Benbrook looked at the citations for genotoxicity tests discussed in the EPA and IARC reports, both those that were published in peer-reviewed journals and the unpublished ones that were presented to the EPA by Monsanto and other companies.
Some studies looked at glyphosate alone, and/or glyphosate-based herbicide formulations and some included findings about a substance called aminomethylphosphonic acid (AMPA), which is glyphosate’s primary metabolite.
Benbrook’s analysis found that within the body of available evidence, the EPA relied on 151 studies, 115 of which showed negative results, meaning no evidence of genotoxicity, and only 36 that had positive results. IARC cited 191 studies, only 45 of which showed negative results and 146 of which showed evidence of genotoxicity.
IARC said within these studies it found “strong evidence that exposure to glyphosate or glyphosate-based formulations is genotoxic…”
Benbrook’s analysis reports that over the last three years at least 27 additional studies have been published addressing possible mechanisms of genotoxic action for glyphosate and/or formulated glyphosate-based herbicides and all but one of the 27 studies reported one or more positive result. There were 18 positives arising from DNA damage, six associated with oxidative stress, and two with other genotoxicity mechanisms, his paper states.
According to Benbrook, the EPA’s failure to focus on formulated glyphosate-based herbicides is dangerous because these formulations “account for all commercial uses and human exposures (no herbicide products contain just glyphosate).”
More research is needed on real-world exposures, Benbrook concludes.
HOW DID THE US EPA AND IARC REACH OPPOSITE CONCLUSIONS ABOUT GLYPHOSATE’S GENOTOXICITY?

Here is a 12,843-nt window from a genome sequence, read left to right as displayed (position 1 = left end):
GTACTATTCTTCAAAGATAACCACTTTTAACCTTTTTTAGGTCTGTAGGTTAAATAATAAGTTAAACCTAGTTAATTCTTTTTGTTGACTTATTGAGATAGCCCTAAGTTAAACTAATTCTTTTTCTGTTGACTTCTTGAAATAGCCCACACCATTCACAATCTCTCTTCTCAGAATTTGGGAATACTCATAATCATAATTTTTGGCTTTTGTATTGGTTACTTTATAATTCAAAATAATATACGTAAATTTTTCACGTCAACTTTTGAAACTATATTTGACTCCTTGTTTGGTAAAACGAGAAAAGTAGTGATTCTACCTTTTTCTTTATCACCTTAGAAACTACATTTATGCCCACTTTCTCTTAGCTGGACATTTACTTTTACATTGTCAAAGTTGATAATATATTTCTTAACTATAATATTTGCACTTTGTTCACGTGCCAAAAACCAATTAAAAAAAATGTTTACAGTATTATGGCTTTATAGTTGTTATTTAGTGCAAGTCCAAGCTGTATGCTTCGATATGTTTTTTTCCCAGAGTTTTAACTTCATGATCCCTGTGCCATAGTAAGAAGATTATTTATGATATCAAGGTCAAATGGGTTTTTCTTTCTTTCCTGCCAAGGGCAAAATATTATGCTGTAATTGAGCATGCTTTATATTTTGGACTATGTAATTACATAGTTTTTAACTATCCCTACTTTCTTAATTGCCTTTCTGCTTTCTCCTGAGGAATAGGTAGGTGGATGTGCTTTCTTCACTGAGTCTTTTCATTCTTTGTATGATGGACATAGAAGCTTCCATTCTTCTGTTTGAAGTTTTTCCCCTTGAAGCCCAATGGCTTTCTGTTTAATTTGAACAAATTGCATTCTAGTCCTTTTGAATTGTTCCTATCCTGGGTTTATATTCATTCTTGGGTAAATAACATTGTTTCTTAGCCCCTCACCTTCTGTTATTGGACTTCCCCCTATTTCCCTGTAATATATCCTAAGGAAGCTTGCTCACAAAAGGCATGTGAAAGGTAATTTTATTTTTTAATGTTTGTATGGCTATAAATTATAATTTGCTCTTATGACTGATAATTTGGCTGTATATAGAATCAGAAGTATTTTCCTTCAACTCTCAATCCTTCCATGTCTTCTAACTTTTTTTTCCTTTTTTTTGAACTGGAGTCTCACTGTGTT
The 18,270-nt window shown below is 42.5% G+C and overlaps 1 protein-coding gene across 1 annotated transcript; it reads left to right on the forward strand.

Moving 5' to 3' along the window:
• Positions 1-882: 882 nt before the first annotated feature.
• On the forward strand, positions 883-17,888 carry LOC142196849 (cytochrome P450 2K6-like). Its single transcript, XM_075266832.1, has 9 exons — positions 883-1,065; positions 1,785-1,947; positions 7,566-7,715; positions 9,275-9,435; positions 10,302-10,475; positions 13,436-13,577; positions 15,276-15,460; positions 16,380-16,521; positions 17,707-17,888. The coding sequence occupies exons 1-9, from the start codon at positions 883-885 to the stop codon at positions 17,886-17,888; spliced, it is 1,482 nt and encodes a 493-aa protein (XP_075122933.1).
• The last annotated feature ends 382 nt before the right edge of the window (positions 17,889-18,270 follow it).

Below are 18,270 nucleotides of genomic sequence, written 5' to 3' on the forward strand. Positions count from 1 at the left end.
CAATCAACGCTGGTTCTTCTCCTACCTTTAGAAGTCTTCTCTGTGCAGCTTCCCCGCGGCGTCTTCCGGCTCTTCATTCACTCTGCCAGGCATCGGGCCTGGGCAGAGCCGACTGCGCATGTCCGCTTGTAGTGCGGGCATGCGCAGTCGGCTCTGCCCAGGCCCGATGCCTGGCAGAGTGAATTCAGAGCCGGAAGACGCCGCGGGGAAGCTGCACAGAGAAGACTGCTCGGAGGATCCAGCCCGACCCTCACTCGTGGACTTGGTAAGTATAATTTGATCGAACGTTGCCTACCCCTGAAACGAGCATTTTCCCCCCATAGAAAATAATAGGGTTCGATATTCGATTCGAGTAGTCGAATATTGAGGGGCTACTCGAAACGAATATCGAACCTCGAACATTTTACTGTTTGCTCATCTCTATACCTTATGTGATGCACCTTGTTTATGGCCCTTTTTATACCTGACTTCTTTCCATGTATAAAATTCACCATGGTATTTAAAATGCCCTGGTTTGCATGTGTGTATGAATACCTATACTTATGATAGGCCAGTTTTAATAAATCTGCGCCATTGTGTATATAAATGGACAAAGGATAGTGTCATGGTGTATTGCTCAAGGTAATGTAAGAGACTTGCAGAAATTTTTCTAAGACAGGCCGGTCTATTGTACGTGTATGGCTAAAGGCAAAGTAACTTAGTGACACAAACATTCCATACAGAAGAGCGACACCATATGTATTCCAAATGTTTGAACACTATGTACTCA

14 January 2019
Many people around the world still struggle to understand how and why the US EPA and the European Food Safety Authority (EFSA) concluded that the herbicide active ingredient glyphosate is not genotoxic (damaging to DNA) or carcinogenic, whereas the World Health Organisation’s cancer agency IARC came to the opposite conclusion. IARC stated that the evidence for glyphosate’s genotoxic potential is “strong” and that glyphosate is a probable human carcinogen.
These agencies’ opposing views on glyphosate’s genotoxic potential played a crucial role in their differing conclusions about glyphosate’s carcinogenicity, since genotoxicity is one of two mechanisms through which glyphosate was deemed by the IARC to be carcinogenic (the other being oxidative stress).
Now a new peer-reviewed article answers the question of how and why the US EPA and EFSA reached diametrically opposed conclusions to IARC about glyphosate’s genotoxicity. The article shows that the EPA relied on unpublished industry studies, 99% of which found that glyphosate was not genotoxic, whereas IARC relied on published studies, 74% of which found that glyphosate was genotoxic.
The EPA’s “no genotoxicity risk” judgement on glyphosate was essential to its “no carcinogenic risk” classification of the chemical. The article shows that only by framing and constraining its genotoxicity assessment in a highly selective and biased way was the EPA able to conclude that glyphosate was not genotoxic. It also demonstrates that the EPA’s cancer classification – as well as EFSA’s, which was based on the same data and was reached in a similar way – is scientifically baseless. Overall, the article shows that the way pesticides are assessed for risk is not fit for purpose and exposes people and the environment to unacceptable risks.
The paper is authored by Dr Charles Benbrook and is published in Environmental Sciences Europe.